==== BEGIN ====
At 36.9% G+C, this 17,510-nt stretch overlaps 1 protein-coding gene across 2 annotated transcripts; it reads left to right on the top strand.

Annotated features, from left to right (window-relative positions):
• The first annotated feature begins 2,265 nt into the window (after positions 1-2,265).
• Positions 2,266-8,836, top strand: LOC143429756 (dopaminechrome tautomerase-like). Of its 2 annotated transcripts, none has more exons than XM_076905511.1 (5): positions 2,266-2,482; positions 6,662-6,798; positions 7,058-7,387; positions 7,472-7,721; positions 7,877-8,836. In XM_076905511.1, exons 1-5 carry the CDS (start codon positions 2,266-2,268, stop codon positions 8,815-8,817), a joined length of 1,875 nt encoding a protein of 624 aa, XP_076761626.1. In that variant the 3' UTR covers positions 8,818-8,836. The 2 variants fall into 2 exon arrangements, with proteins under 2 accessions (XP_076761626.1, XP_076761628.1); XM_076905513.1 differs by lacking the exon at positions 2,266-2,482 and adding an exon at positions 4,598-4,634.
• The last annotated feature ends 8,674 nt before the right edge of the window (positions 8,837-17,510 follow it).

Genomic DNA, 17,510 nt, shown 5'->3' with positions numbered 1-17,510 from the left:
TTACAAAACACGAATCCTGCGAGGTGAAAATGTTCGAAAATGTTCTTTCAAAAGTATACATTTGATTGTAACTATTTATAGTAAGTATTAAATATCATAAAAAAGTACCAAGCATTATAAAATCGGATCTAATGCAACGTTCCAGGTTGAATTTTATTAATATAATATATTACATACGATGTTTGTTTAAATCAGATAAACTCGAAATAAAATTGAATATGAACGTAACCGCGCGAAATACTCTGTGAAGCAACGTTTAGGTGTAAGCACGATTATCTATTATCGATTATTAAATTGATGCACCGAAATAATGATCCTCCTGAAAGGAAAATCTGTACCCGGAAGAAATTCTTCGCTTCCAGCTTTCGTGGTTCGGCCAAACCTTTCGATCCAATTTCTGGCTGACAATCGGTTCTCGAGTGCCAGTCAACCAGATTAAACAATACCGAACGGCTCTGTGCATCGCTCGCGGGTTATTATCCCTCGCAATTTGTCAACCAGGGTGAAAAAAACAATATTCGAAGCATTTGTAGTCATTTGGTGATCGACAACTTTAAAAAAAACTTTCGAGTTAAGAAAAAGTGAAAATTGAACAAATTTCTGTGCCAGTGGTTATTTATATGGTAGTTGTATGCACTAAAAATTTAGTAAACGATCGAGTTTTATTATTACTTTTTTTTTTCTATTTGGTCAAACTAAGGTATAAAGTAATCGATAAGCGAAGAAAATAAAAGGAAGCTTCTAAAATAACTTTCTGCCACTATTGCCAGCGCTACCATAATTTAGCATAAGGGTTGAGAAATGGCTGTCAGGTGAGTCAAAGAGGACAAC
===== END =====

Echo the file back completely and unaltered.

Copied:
At 36.9% G+C, this 17,510-nt stretch overlaps 1 protein-coding gene across 2 annotated transcripts; it reads left to right on the top strand.

Annotated features, from left to right (window-relative positions):
• The first annotated feature begins 2,265 nt into the window (after positions 1-2,265).
• Positions 2,266-8,836, top strand: LOC143429756 (dopaminechrome tautomerase-like). Of its 2 annotated transcripts, none has more exons than XM_076905511.1 (5): positions 2,266-2,482; positions 6,662-6,798; positions 7,058-7,387; positions 7,472-7,721; positions 7,877-8,836. In XM_076905511.1, exons 1-5 carry the CDS (start codon positions 2,266-2,268, stop codon positions 8,815-8,817), a joined length of 1,875 nt encoding a protein of 624 aa, XP_076761626.1. In that variant the 3' UTR covers positions 8,818-8,836. The 2 variants fall into 2 exon arrangements, with proteins under 2 accessions (XP_076761626.1, XP_076761628.1); XM_076905513.1 differs by lacking the exon at positions 2,266-2,482 and adding an exon at positions 4,598-4,634.
• The last annotated feature ends 8,674 nt before the right edge of the window (positions 8,837-17,510 follow it).

Genomic DNA, 17,510 nt, shown 5'->3' with positions numbered 1-17,510 from the left:
TTACAAAACACGAATCCTGCGAGGTGAAAATGTTCGAAAATGTTCTTTCAAAAGTATACATTTGATTGTAACTATTTATAGTAAGTATTAAATATCATAAAAAAGTACCAAGCATTATAAAATCGGATCTAATGCAACGTTCCAGGTTGAATTTTATTAATATAATATATTACATACGATGTTTGTTTAAATCAGATAAACTCGAAATAAAATTGAATATGAACGTAACCGCGCGAAATACTCTGTGAAGCAACGTTTAGGTGTAAGCACGATTATCTATTATCGATTATTAAATTGATGCACCGAAATAATGATCCTCCTGAAAGGAAAATCTGTACCCGGAAGAAATTCTTCGCTTCCAGCTTTCGTGGTTCGGCCAAACCTTTCGATCCAATTTCTGGCTGACAATCGGTTCTCGAGTGCCAGTCAACCAGATTAAACAATACCGAACGGCTCTGTGCATCGCTCGCGGGTTATTATCCCTCGCAATTTGTCAACCAGGGTGAAAAAAACAATATTCGAAGCATTTGTAGTCATTTGGTGATCGACAACTTTAAAAAAAACTTTCGAGTTAAGAAAAAGTGAAAATTGAACAAATTTCTGTGCCAGTGGTTATTTATATGGTAGTTGTATGCACTAAAAATTTAGTAAACGATCGAGTTTTATTATTACTTTTTTTTTTCTATTTGGTCAAACTAAGGTATAAAGTAATCGATAAGCGAAGAAAATAAAAGGAAGCTTCTAAAATAACTTTCTGCCACTATTGCCAGCGCTACCATAATTTAGCATAAGGGTTGAGAAATGGCTGTCAGGTGAGTCAAAGAGGACAAC